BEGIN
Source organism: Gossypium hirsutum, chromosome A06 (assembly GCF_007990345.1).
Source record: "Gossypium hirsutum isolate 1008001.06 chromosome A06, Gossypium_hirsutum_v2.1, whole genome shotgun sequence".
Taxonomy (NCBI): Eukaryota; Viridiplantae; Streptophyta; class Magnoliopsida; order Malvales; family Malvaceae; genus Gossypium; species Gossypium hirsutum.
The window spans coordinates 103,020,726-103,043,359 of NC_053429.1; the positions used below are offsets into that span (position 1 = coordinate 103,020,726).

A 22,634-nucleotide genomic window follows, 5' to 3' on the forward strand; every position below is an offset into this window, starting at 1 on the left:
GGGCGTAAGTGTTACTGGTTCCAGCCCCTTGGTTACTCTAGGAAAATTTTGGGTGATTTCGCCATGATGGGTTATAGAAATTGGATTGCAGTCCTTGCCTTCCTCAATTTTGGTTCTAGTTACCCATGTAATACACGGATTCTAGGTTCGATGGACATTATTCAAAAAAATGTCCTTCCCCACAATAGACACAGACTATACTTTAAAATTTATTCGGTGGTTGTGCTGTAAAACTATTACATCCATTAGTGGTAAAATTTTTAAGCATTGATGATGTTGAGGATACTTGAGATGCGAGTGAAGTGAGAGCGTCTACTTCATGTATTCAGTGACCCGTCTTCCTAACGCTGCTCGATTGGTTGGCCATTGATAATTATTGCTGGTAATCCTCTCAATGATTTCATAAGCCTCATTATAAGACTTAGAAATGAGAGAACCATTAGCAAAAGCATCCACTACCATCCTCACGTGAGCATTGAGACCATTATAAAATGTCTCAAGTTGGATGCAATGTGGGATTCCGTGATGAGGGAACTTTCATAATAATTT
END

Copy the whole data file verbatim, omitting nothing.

Source organism: Gossypium hirsutum, chromosome A06 (assembly GCF_007990345.1).
Source record: "Gossypium hirsutum isolate 1008001.06 chromosome A06, Gossypium_hirsutum_v2.1, whole genome shotgun sequence".
Taxonomy (NCBI): Eukaryota; Viridiplantae; Streptophyta; class Magnoliopsida; order Malvales; family Malvaceae; genus Gossypium; species Gossypium hirsutum.
The window spans coordinates 103,020,726-103,043,359 of NC_053429.1; the positions used below are offsets into that span (position 1 = coordinate 103,020,726).

A 22,634-nucleotide genomic window follows, 5' to 3' on the forward strand; every position below is an offset into this window, starting at 1 on the left:
GGGCGTAAGTGTTACTGGTTCCAGCCCCTTGGTTACTCTAGGAAAATTTTGGGTGATTTCGCCATGATGGGTTATAGAAATTGGATTGCAGTCCTTGCCTTCCTCAATTTTGGTTCTAGTTACCCATGTAATACACGGATTCTAGGTTCGATGGACATTATTCAAAAAAATGTCCTTCCCCACAATAGACACAGACTATACTTTAAAATTTATTCGGTGGTTGTGCTGTAAAACTATTACATCCATTAGTGGTAAAATTTTTAAGCATTGATGATGTTGAGGATACTTGAGATGCGAGTGAAGTGAGAGCGTCTACTTCATGTATTCAGTGACCCGTCTTCCTAACGCTGCTCGATTGGTTGGCCATTGATAATTATTGCTGGTAATCCTCTCAATGATTTCATAAGCCTCATTATAAGACTTAGAAATGAGAGAACCATTAGCAAAAGCATCCACTACCATCCTCACGTGAGCATTGAGACCATTATAAAATGTCTCAAGTTGGATGCAATGTGGGATTCCGTGATGAGGGAACTTTCATAATAATTT